Once upon a time, we watched movies with friends. Today, we can just see what they're watching through Facebook.
Netflix announced Wednesday that it will integrate with Facebook to allow U.S. subscribers to track the viewing history of their Netflix-watching friends. The social feature, first teased at Facebook's f8 conference in 2011, has been available to users internationally for more than a year, but was unavailable to Netflix subscribers in the U.S. because of a little-known 1988 law prohibiting the publication of a person's video rental history.
Users who sync their Facebook accounts with Netflix will see two new rows of icons on Netflix that list titles viewed by their Facebook friends, and titles that friends have rated highly. Their TV- and movie-watching habits will also be shared with their friends on Neflix, and members will have the option to post their activity on Facebook, though it will not be posted to Facebook by default.
"After linking accounts, viewing data is only shared within Netflix, populating new social rows of titles watched by friends," a Netflix spokesman told The Huffington Post in an email. "Sharing to Facebook is possible, but requires another optional step."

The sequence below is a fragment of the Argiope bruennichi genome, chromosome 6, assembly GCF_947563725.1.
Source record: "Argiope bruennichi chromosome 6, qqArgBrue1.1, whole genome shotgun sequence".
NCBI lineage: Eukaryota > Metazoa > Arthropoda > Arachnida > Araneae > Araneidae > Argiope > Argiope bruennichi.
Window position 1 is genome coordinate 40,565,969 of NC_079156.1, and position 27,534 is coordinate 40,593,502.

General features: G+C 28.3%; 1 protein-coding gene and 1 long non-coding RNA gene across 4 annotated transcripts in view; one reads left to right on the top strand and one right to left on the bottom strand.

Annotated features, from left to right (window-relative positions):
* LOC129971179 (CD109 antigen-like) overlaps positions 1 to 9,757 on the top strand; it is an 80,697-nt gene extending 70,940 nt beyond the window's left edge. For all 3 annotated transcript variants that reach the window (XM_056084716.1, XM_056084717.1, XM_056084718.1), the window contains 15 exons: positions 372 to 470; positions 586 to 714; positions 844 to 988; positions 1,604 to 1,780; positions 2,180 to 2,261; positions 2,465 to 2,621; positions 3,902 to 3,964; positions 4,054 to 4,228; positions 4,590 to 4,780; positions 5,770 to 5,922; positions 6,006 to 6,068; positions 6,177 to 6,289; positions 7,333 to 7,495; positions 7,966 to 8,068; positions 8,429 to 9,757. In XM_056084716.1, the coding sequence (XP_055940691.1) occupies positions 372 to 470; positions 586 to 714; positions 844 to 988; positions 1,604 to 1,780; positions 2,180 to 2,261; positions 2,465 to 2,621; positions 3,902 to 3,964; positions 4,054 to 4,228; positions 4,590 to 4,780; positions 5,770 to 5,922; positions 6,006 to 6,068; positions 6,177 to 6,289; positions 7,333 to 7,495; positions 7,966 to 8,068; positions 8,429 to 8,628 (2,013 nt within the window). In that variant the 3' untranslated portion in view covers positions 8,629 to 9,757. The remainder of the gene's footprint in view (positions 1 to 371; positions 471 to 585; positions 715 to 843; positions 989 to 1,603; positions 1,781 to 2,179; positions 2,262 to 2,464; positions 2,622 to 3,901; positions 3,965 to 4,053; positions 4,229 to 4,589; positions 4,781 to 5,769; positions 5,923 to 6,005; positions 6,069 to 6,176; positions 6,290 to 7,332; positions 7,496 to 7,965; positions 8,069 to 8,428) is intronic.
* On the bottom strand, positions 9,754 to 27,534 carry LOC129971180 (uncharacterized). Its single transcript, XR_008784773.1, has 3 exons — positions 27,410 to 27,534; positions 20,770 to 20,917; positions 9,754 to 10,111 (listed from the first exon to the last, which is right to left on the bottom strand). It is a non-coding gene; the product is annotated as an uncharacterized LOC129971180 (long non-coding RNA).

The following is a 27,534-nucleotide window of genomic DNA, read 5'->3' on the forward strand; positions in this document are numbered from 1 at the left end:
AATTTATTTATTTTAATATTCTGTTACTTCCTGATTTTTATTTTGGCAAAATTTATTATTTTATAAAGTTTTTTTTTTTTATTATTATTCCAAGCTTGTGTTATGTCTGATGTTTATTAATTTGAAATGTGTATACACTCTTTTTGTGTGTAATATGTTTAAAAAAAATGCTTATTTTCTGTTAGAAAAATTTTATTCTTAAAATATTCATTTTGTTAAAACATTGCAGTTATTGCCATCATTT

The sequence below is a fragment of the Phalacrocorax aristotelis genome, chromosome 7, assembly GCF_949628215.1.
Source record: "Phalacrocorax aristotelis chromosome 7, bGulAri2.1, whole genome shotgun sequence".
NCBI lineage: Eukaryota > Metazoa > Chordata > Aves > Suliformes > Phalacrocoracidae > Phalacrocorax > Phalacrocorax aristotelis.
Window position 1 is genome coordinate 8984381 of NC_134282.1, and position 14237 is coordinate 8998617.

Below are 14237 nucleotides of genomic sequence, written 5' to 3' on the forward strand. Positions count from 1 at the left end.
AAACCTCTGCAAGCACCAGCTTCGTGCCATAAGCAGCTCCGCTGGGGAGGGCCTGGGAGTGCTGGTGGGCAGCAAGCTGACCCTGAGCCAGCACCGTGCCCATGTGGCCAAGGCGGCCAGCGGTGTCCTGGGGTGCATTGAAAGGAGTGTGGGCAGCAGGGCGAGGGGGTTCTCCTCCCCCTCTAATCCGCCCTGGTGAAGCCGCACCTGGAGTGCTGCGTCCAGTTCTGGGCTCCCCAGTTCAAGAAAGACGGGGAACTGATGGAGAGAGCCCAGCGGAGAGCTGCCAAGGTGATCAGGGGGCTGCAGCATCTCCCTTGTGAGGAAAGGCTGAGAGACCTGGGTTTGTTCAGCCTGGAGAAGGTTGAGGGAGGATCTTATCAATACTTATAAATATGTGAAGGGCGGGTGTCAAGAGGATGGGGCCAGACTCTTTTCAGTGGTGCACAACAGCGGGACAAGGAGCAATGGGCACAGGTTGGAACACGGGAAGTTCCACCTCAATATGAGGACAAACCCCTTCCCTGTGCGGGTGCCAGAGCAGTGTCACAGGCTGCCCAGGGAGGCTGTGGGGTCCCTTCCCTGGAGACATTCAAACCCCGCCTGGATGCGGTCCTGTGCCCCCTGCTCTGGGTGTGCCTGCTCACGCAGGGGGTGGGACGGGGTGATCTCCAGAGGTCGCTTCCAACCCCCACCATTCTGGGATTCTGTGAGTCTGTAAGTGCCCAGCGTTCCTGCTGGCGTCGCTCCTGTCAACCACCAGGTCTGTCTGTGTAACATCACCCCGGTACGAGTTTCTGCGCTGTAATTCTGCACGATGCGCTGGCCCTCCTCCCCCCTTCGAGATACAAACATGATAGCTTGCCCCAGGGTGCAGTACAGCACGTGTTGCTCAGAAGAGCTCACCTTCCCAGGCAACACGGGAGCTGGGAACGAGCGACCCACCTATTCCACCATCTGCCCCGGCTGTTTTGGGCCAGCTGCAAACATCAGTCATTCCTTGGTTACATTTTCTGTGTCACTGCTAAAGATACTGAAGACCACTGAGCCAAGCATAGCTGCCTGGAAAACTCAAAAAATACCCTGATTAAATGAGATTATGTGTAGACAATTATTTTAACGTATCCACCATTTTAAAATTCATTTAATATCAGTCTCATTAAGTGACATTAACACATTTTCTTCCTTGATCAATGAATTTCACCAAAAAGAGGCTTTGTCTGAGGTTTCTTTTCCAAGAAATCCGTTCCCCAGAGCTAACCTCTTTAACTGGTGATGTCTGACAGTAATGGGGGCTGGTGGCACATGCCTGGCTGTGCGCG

Netflix noted that all U.S. subscribers will have access to the sharing options by the end of this week.
The two new rows of icons appearing on Netflix: "Friends' Favorites" and "Watched by your friends."
People wary of sharing their penchant for "Toddlers and Tiaras" or "Say Yes to the Dress" can opt to keep their secret pleasures to themselves by clicking a "do not share" button that appears when the movie or TV show begins to play.
Though Netflix focused on how the Facebook integration will change the Netflix experience -- and less on the ability to peer into friends' viewing habits on Facebook -- the new sharing tools are reminiscent of the failed frictionless sharing apps launched by publishers in 2011. News reader apps from news organizations like The Guardian and The Washington Post initially amassed millions of users, then saw their popularity plummet as readers became irked by the flood of news stories that swamped their News Feeds and wary of the privacy implications of sharing what they read.
Facebook's manager of media partnerships Andy Mitchell said last September that the social network was make a move away from "passive sharing" by apps, like The Guardian's and The Washington Post's, that automatically broadcast users' activity.
UPDATE: This story was updated to include a comment from a Netflix spokesman, and to clarify that Netflix activity will not be shared to Facebook by default.